Any examples from Act I to Hamlet's soliloquy in Act 3, scene I: 'To be or not to be...' that shows Hamlet's tragic flaw-- inaction to avenge his father's death?

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William Delaney eNotes educator| Certified Educator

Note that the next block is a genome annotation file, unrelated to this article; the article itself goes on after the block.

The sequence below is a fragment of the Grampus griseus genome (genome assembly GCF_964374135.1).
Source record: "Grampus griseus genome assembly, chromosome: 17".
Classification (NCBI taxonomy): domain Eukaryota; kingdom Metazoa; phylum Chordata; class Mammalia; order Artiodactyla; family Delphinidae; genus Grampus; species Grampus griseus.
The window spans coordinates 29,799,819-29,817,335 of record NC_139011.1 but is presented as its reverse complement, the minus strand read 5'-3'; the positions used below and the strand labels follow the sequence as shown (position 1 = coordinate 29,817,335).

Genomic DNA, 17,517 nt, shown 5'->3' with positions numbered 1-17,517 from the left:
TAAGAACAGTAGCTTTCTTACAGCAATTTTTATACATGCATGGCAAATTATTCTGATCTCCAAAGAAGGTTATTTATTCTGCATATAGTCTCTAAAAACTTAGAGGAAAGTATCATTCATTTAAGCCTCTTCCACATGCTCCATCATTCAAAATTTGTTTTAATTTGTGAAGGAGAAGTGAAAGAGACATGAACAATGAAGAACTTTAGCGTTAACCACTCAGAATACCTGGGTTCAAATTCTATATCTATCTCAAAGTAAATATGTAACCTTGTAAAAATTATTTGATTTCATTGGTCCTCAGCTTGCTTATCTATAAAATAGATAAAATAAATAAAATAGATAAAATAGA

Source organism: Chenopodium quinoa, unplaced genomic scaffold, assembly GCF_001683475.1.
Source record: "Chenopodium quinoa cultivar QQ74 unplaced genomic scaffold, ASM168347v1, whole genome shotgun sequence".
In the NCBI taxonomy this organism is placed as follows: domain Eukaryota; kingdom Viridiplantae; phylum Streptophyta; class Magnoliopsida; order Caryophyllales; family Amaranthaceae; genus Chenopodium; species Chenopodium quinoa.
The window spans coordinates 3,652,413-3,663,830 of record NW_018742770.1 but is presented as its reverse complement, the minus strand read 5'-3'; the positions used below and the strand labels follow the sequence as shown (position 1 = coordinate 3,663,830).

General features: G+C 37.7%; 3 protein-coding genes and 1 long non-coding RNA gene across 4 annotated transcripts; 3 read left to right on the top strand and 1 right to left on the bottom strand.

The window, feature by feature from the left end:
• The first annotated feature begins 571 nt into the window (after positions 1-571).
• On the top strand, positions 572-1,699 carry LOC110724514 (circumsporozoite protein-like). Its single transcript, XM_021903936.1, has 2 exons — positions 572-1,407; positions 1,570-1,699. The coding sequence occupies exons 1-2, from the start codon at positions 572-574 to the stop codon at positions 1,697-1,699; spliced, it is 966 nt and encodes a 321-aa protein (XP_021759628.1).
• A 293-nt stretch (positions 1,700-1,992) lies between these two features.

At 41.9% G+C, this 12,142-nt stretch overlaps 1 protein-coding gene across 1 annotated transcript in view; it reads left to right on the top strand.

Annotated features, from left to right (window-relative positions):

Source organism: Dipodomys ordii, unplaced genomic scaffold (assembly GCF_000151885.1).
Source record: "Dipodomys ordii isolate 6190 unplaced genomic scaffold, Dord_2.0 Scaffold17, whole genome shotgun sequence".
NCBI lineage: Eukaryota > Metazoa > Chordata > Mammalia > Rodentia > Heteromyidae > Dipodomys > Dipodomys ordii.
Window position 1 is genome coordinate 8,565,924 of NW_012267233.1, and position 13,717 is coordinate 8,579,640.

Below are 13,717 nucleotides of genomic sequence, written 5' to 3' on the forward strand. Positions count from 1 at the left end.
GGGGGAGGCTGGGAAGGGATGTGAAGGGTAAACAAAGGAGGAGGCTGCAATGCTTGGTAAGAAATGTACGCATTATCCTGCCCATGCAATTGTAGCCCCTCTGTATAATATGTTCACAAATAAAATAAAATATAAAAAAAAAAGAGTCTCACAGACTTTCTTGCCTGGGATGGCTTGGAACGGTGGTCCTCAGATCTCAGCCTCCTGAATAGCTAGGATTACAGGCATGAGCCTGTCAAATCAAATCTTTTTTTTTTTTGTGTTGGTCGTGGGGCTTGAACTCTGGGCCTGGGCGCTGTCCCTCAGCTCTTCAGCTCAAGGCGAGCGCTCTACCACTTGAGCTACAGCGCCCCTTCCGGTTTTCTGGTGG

The best example of Hamlet's inaction to avenge his father's death before Act 3, Scene 1, is to be found in Act 2, Scene 2, in a long soliloquy beginning with, "O, what a rogue and peasant slave am I" (line 532). Hamlet cannot understand what is wrong with him. Why can't he act when he knows he "should have fatted all the region kites / With this slave's [Claudius'] offal?" Although he expresses the strongest emotions in this soliloquy, he ends up finding a reason for procrastinating. He will have the visiting players "Play something like the murder of my father / Before mine uncle." This soliloquy reveals Hamlet's tragic flaw better than anything else in the play except, perhaps, for the scene in which he has an opportunity to kill Claudius while the King is alone, unarmed, and at his prayers in Act 3, Scene 3, and Hamlet finds another excuse for postponing the assassination.